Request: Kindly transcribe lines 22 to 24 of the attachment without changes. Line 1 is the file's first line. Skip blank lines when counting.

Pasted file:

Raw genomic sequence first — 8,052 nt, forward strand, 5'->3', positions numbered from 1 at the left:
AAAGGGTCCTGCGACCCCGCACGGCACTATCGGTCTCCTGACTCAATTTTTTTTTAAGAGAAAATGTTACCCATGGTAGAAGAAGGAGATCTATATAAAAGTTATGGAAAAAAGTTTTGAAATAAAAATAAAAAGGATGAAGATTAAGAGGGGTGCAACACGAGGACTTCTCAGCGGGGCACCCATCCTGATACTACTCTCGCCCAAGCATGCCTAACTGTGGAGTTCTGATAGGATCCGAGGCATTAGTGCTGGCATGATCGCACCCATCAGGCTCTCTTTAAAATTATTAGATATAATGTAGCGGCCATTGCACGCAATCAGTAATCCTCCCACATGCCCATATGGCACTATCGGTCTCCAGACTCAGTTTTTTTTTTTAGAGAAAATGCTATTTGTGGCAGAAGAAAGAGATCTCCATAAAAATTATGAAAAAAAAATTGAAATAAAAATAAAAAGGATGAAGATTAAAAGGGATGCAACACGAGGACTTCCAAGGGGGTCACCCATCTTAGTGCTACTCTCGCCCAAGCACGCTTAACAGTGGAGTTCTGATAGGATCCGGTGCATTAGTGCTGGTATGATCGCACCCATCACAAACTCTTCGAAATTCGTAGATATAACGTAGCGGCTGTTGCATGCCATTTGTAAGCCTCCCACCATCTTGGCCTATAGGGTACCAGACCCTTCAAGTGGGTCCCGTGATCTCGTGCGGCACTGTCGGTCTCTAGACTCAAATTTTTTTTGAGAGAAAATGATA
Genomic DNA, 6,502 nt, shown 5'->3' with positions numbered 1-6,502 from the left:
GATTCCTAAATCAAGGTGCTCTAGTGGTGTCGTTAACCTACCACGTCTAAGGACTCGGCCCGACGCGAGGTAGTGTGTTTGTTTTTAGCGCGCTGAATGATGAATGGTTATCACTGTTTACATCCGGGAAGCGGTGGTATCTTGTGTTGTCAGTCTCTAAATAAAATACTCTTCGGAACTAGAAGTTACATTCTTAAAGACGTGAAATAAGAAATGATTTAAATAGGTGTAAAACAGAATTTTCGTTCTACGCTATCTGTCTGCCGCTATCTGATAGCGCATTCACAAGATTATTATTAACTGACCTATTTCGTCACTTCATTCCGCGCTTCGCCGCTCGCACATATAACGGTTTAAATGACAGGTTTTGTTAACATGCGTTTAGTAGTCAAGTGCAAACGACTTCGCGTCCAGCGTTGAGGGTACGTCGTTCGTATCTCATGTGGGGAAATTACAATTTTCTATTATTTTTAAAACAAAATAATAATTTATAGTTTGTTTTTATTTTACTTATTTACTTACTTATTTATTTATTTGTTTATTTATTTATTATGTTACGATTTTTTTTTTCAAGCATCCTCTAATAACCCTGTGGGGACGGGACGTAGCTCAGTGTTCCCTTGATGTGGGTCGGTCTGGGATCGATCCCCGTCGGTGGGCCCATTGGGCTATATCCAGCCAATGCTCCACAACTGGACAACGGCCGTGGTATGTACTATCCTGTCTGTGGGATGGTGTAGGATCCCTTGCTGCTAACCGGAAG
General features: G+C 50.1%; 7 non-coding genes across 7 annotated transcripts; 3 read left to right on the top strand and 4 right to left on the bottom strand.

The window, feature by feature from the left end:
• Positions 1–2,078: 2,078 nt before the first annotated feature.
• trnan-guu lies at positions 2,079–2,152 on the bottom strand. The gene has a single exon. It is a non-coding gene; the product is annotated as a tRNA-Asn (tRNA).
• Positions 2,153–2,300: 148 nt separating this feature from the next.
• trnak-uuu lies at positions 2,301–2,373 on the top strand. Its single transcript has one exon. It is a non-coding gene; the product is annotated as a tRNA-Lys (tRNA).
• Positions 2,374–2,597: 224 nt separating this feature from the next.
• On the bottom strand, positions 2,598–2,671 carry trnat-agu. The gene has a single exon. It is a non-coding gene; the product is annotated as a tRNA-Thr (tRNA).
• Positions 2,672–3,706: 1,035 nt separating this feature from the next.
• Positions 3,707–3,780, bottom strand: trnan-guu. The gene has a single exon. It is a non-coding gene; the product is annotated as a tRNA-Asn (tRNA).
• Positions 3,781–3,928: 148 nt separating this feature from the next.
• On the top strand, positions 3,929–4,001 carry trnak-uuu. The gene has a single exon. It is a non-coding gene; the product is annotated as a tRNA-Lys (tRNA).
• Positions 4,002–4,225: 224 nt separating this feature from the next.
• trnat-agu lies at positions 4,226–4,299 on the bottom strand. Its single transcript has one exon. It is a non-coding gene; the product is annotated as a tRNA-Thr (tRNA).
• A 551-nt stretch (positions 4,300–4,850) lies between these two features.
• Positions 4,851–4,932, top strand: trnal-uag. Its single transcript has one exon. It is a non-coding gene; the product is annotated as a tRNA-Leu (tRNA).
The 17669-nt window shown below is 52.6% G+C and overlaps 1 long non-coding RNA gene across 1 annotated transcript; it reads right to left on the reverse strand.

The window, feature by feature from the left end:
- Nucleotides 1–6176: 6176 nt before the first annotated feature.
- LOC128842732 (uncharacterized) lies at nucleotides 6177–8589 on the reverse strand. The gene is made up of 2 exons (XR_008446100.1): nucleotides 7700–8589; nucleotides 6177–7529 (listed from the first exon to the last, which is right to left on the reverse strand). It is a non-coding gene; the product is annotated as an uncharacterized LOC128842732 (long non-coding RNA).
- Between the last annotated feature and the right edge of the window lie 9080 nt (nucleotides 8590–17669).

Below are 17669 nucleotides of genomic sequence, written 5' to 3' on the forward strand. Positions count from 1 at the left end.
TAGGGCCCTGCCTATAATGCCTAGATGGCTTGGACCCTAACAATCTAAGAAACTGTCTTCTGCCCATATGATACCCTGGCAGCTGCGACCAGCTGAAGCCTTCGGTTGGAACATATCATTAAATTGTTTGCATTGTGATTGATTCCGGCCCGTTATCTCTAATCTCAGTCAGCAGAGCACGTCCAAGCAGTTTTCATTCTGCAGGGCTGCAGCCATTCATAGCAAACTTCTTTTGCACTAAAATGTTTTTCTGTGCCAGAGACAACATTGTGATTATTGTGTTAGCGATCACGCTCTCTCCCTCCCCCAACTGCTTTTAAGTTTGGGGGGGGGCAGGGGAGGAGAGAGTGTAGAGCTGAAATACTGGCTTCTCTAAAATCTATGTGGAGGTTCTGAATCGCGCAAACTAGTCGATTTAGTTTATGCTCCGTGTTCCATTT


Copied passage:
The window, feature by feature from the left end:
- Nucleotides 1–6176: 6176 nt before the first annotated feature.
- LOC128842732 (uncharacterized) lies at nucleotides 6177–8589 on the reverse strand. The gene is made up of 2 exons (XR_008446100.1): nucleotides 7700–8589; nucleotides 6177–7529 (listed from the first exon to the last, which is right to left on the reverse strand). It is a non-coding gene; the product is annotated as an uncharacterized LOC128842732 (long non-coding RNA).